• As expected, the Fed cut rates last week, and updated policy language suggests a pause in cuts.
• Third quarter corporate earnings results continue to beat estimates, with the majority of reporting companies exceeding expectations.
• Any signs of improving global growth would likely extend the recent risk-on climate at least through the end of the year.

Equities finished higher for the fourth straight week, with the S&P 500 Index up 1.5% and most U.S. averages setting record highs.1 The biggest tailwinds included the de-escalation of U.S./China trade tensions, Fed accommodation, and earnings results that have not been as bad as expected. Health care, technology and industrials were the best-performing sectors for the week, while REITs, energy and consumer staples were the weakest.1

Weekly Top Themes

1. The payroll employment report was better than expected, and while job growth has slowed, it is nowhere near recession-like readings. These releases are bearish for Treasuries and suggest acceptable growth without inflation. The unemployment rate edged up to 3.6%, with average hourly earnings up 0.2% for the month and 3.0% year over year.2

2. Third quarter real GDP confirms a slowdown in U.S. economic growth. Real GDP advanced 1.9% in the third quarter, putting the year-over-year gain at 2.0%, down from 3.1% in 2018.3 The outcome was better than expected, with most of the upside surprise coming from stronger-than-expected inventory accumulation.

3. As widely expected, the Fed cut interest rates for the third time this year. A change to the key policy language suggests that the Fed is likely on hold for an indefinite period. Importantly, the yield curve is no longer inverted.

4. With about three quarters of S&P 500 companies reporting, earnings are beating estimates by 4.7%, with 70% of companies exceeding estimates.4 Earnings per share are on pace to gain 1% for the third quarter, with health care posting the strongest performance.4

5. Negotiations on phase one of a U.S./China trade deal should remain on track, despite the cancellation of this month’s Asia-Pacific Economic Cooperation summit. A broader phase-two deal in which the U.S. rolls back tariffs in exchange for significant Chinese concessions looks highly unlikely.

6. The House of Representatives formally launched an impeachment probe against President Trump. We believe the House is likely to vote to impeach President Trump, but see little chance the Senate will convict him. Regardless, we think the uncertainty may contribute to market volatility.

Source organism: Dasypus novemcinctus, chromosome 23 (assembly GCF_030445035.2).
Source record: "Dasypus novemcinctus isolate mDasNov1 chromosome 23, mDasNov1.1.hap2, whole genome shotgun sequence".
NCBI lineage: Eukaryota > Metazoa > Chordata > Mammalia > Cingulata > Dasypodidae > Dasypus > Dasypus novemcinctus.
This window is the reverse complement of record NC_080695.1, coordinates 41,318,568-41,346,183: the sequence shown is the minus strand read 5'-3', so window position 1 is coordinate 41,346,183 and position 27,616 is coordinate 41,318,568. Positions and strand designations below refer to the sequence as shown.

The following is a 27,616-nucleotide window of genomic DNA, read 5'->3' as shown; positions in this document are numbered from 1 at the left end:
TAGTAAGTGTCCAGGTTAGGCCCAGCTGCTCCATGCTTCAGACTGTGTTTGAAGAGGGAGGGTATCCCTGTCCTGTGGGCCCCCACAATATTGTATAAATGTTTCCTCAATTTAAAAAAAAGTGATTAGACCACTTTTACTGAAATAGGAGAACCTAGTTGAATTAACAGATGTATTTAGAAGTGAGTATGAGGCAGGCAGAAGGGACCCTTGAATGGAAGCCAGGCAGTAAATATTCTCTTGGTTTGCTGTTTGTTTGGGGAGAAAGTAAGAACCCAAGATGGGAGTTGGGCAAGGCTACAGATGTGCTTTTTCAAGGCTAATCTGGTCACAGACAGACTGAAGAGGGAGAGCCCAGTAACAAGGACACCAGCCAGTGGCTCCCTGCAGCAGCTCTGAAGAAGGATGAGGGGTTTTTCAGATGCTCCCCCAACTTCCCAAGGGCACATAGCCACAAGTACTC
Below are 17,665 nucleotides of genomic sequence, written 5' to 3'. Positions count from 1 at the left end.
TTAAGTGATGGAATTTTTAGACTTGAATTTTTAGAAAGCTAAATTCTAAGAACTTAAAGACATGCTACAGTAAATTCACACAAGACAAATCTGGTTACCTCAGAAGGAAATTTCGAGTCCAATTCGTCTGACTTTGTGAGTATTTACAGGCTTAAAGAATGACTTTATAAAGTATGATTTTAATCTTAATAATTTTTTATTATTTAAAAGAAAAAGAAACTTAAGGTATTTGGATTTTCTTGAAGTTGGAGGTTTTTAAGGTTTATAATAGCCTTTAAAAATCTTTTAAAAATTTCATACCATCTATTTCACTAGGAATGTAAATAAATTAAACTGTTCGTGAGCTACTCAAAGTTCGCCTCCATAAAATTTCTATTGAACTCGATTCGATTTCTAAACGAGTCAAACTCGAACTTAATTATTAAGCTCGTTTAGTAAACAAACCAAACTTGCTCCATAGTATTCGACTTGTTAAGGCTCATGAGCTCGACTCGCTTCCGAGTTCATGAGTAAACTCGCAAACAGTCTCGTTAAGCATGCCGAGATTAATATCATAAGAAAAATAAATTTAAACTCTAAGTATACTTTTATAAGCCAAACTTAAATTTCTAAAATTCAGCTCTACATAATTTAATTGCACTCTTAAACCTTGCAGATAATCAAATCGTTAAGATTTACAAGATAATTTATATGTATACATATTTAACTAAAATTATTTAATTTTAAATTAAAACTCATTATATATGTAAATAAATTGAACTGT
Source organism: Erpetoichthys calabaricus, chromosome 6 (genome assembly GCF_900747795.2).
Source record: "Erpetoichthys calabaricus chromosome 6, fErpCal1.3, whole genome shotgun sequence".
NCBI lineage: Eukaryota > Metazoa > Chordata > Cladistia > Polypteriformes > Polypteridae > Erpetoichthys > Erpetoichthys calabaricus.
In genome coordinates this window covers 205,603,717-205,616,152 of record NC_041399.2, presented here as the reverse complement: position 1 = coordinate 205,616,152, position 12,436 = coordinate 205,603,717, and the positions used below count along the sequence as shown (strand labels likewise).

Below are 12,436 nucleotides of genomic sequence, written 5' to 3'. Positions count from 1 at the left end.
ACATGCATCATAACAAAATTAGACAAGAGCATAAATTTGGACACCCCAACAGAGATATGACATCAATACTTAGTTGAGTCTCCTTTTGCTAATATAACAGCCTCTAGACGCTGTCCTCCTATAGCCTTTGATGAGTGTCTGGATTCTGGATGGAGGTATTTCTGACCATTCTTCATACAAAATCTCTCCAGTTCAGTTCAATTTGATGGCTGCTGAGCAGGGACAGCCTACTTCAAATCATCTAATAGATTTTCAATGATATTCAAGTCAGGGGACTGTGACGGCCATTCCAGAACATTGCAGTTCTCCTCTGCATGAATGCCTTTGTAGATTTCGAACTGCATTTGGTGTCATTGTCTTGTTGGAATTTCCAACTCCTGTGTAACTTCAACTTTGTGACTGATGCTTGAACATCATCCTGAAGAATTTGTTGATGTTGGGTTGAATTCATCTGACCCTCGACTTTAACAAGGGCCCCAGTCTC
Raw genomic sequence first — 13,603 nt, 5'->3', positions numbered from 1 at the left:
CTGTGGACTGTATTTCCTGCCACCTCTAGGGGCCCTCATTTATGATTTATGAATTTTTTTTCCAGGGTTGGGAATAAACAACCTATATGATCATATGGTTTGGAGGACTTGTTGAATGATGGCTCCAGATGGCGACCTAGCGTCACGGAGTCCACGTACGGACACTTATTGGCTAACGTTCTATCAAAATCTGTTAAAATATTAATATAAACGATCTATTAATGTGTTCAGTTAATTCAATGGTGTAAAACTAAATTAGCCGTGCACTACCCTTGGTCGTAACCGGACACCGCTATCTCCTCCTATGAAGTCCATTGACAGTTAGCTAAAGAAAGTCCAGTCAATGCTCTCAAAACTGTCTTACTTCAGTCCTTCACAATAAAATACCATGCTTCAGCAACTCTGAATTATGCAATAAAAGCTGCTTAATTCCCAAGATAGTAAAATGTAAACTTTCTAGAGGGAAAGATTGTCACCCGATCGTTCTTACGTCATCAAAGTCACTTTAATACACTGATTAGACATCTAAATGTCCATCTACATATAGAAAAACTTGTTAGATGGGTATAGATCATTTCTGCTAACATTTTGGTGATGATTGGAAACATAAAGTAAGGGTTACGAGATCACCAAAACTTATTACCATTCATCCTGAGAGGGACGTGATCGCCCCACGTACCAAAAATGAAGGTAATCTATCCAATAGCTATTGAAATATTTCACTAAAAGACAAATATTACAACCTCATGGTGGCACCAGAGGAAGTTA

7. The S&P 500 was up 2.0% in October, bringing the year-to-date gain to 24%, marking the best year-to-date gain since 2013 and the 14th best since 1930.1 Since August 2018, the Institute for Supply Management (ISM) manufacturing index has fallen from 60.8 to 47.8, driven by weakening economic and trade issues.5 Typically, the ISM manufacturing index falls below 45 during or before recession.5 An upturn in global economic momentum is key to a sustained rally.

A Near-Term Recession Looks Unlikely

Capital markets have embraced a less-bearish outlook for the global economy in recent weeks, with global equities reaching a 20-month high in most places and an all-time high in the U.S.1 The liquidity backdrop has improved, political uncertainty should recede, China should move from a headwind to a modest tailwind and a weakening dollar will indicate that the world is healing, helping ease global financial conditions. In this environment, we believe stocks are likely to outperform bonds barring a recession. This environment also favors cyclical stocks over defensive stocks and potentially international markets over the U.S. in the near term.

The recalibration of growth expectations is consistent with an upbeat view of the global economy. And while manufacturing and trade are weak, consumer and service data have been more resilient and indicate an ongoing, albeit slowing, global expansion. Any signs that global growth conditions can improve would likely extend the recent risk-on climate at least through the end of the year.

Will renewed global growth be strong enough to foster increased corporate earnings and push bond yields higher? We expect the economic expansion to continue, but see little to indicate a robust rebound in activity and profits over the next year. Capital spending growth will improve modestly, thus restraining the typical beta of trade in capital goods. In turn, a subdued recovery and global trade would temper any improvement in corporate profits. Beyond the near term, policy uncertainty associated with the impeachment of a president and next year’s elections remain in focus. Although equity markets tend to do well during election years, there is high potential for turbulence. While economic activity is more likely to firm than to slump, a middling rebound in corporate profits – combined with persistent U.S. political uncertainty – argues for maintaining a neutral equity weighting over the intermediate term.

Robert C. Doll is chief equity strategist and senior portfolio manager at Nuveen.

1 Source: FactSet, Morningstar Direct and Bloomberg

2 Source: Bureau of Labor Statistics

3 Source: Bureau of Economic Analysis

4 Source: Credit Suisse Research
5 Source: Markit Economics